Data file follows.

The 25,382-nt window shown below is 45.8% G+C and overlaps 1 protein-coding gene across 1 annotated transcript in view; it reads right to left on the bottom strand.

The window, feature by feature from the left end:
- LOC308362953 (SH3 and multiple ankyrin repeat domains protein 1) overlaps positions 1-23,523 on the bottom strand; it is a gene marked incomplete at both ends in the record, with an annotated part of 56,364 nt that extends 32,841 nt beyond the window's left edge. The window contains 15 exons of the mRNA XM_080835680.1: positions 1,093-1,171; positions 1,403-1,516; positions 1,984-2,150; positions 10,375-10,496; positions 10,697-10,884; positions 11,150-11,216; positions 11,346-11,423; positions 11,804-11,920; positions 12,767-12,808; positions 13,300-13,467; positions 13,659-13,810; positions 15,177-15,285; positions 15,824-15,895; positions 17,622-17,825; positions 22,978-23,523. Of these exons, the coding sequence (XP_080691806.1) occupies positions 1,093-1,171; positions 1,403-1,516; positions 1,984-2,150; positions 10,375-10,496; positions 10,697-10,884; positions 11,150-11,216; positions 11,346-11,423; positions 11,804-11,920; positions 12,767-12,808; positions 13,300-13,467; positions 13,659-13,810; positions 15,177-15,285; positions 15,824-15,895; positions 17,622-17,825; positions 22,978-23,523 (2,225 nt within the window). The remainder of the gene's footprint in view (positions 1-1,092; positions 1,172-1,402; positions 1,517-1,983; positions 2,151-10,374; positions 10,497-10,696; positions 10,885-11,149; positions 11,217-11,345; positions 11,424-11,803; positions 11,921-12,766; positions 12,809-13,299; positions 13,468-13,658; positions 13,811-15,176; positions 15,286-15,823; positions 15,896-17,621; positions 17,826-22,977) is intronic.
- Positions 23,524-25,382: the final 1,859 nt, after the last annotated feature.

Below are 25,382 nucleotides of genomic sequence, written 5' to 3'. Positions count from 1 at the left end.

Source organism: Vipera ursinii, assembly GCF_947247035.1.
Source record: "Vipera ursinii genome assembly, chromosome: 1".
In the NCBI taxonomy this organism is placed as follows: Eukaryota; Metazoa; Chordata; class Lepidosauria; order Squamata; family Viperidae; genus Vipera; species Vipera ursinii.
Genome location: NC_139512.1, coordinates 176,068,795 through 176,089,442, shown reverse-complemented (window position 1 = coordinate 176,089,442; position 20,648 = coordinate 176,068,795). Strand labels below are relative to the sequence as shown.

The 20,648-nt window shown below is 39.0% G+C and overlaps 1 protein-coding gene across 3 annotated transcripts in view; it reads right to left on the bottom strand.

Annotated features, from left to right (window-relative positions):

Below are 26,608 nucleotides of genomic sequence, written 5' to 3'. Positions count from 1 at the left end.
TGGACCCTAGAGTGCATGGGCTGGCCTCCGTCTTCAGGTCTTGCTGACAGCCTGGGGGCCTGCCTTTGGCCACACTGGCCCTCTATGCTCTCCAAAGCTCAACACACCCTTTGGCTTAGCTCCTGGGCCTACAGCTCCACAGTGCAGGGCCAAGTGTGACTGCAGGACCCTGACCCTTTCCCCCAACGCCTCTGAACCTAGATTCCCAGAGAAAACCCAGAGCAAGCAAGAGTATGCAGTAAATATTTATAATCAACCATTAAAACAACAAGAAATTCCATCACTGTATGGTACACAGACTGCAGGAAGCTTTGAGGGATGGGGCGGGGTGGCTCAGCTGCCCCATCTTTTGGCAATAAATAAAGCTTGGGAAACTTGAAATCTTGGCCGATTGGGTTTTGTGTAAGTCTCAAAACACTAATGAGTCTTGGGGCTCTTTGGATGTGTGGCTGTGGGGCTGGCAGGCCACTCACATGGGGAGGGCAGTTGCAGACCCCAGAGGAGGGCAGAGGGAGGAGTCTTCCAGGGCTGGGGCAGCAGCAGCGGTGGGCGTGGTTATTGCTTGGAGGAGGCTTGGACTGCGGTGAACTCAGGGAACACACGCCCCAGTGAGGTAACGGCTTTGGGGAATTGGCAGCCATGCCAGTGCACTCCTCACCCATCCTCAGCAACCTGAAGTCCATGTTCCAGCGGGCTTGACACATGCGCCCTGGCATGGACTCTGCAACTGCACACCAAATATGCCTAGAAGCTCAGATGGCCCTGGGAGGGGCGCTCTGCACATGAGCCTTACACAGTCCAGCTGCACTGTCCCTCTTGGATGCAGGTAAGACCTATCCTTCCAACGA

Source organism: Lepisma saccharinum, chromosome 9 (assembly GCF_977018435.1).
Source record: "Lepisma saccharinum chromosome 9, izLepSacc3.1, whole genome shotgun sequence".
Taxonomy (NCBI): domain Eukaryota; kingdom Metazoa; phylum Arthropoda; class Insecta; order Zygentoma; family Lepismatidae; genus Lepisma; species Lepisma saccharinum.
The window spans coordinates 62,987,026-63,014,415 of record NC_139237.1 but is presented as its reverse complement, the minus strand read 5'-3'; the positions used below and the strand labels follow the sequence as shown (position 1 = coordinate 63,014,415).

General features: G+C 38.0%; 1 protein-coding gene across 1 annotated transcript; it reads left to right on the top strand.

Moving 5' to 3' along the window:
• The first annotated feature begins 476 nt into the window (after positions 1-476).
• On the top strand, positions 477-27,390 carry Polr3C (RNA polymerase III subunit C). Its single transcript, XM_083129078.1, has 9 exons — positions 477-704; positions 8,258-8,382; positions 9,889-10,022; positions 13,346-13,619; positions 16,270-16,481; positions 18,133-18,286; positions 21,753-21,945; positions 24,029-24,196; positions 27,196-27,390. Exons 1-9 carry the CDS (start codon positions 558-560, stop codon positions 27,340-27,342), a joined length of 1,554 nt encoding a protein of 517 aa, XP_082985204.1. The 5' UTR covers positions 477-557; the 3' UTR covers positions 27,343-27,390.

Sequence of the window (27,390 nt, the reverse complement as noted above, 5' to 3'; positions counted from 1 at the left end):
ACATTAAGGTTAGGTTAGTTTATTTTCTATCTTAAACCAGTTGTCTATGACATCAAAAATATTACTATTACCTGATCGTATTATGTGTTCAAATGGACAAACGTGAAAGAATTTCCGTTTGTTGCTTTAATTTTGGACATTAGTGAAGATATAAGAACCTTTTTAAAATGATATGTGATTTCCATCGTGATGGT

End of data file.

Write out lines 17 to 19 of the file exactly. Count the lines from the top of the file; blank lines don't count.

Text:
The window spans coordinates 62,987,026-63,014,415 of record NC_139237.1 but is presented as its reverse complement, the minus strand read 5'-3'; the positions used below and the strand labels follow the sequence as shown (position 1 = coordinate 63,014,415).

General features: G+C 38.0%; 1 protein-coding gene across 1 annotated transcript; it reads left to right on the top strand.

Moving 5' to 3' along the window: